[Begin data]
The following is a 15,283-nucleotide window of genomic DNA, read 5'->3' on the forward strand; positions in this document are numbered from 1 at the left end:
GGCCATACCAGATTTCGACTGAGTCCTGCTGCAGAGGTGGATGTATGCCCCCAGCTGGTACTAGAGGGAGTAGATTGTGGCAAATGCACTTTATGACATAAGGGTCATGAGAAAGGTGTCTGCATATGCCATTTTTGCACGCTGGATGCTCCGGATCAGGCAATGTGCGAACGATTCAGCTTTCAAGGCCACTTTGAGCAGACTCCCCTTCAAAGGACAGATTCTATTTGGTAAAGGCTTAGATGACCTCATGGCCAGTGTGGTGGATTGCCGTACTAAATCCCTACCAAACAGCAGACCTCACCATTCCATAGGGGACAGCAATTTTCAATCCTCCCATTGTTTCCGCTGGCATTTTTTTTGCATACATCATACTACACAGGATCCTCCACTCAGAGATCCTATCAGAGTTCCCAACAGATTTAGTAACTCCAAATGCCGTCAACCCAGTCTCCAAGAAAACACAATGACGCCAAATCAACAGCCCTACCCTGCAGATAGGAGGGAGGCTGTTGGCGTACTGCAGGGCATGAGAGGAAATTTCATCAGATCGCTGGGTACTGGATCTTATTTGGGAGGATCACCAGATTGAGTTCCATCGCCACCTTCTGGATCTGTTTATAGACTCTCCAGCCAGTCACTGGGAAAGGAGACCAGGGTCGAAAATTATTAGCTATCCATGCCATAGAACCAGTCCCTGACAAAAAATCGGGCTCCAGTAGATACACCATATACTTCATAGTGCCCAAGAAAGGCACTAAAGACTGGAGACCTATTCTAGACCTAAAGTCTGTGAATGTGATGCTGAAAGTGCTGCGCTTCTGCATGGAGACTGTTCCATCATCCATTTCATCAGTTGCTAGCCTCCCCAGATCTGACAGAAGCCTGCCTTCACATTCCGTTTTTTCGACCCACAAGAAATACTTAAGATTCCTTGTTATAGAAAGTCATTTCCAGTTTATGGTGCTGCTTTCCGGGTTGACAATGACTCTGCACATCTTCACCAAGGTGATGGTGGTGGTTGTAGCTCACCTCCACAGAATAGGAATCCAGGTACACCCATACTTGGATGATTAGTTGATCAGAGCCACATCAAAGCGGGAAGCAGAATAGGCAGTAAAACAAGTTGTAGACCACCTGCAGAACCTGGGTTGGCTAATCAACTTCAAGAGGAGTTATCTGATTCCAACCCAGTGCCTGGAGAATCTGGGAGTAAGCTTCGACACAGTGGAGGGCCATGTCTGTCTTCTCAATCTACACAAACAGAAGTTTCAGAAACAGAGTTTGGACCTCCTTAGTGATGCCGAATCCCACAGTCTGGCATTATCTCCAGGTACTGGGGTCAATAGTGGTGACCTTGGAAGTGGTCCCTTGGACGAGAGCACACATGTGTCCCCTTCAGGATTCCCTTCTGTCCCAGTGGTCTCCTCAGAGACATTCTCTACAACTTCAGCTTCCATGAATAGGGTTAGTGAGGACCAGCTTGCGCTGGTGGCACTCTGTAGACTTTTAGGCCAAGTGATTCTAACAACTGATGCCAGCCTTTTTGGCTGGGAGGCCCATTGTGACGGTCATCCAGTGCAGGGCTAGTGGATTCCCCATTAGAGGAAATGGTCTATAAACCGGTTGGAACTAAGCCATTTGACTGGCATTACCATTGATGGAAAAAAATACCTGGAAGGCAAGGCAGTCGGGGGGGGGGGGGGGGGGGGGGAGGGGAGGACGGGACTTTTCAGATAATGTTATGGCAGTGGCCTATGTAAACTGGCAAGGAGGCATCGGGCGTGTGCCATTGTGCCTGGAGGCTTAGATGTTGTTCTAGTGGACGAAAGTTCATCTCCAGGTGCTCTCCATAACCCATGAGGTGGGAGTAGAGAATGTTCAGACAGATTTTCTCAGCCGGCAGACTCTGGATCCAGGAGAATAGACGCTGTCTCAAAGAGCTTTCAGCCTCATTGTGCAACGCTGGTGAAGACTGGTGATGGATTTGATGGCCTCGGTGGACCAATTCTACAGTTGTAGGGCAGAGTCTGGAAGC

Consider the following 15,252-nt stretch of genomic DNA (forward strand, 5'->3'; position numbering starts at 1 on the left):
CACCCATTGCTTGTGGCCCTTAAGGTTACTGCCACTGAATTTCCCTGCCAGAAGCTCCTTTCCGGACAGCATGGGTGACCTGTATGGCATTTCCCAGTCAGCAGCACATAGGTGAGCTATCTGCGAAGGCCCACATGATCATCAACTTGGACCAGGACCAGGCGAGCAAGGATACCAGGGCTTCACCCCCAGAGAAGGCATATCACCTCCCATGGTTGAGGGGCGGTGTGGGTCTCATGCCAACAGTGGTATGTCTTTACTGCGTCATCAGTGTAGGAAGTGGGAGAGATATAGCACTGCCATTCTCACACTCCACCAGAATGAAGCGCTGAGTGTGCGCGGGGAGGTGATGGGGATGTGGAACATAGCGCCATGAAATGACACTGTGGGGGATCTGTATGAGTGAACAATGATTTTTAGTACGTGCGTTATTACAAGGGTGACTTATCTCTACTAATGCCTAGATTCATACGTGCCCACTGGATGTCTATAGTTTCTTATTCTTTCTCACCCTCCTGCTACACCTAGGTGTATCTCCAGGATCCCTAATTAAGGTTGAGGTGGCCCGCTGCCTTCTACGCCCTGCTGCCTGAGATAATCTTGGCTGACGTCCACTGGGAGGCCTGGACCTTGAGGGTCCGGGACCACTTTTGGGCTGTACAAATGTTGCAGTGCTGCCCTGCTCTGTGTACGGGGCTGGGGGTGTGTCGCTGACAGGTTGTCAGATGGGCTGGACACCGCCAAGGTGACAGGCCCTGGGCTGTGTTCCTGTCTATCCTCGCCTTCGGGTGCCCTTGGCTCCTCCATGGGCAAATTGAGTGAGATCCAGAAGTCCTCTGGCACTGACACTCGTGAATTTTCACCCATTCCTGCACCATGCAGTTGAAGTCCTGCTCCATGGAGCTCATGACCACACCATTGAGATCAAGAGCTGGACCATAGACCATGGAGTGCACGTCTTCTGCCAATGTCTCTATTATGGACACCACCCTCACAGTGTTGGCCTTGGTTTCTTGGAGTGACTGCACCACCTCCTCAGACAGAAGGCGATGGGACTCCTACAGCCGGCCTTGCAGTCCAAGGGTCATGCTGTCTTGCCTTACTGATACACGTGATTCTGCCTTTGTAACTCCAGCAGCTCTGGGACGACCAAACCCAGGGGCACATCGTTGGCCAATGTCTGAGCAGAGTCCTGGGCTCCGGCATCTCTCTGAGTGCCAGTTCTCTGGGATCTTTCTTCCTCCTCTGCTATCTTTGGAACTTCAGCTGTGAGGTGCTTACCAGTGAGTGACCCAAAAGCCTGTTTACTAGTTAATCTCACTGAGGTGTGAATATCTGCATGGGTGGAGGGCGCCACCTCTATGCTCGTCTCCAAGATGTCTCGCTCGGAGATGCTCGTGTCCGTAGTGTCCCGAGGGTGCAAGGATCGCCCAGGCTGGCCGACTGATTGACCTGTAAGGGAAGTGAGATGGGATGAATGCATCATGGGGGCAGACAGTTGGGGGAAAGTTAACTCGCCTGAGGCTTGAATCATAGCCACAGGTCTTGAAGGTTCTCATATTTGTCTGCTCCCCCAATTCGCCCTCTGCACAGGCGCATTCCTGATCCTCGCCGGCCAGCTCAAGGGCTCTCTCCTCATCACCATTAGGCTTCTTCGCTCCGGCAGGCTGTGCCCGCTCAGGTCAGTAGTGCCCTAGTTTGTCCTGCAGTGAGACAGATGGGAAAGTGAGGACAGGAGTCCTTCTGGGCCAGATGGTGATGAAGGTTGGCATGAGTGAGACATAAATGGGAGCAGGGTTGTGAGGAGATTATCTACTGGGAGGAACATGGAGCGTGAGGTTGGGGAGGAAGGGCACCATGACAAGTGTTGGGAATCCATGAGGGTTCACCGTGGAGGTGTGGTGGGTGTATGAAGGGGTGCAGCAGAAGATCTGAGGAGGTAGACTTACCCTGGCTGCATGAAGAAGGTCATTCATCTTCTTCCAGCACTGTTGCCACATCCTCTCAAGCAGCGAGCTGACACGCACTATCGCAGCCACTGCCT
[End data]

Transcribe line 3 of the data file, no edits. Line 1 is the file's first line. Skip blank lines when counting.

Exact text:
Consider the following 15,252-nt stretch of genomic DNA (forward strand, 5'->3'; position numbering starts at 1 on the left):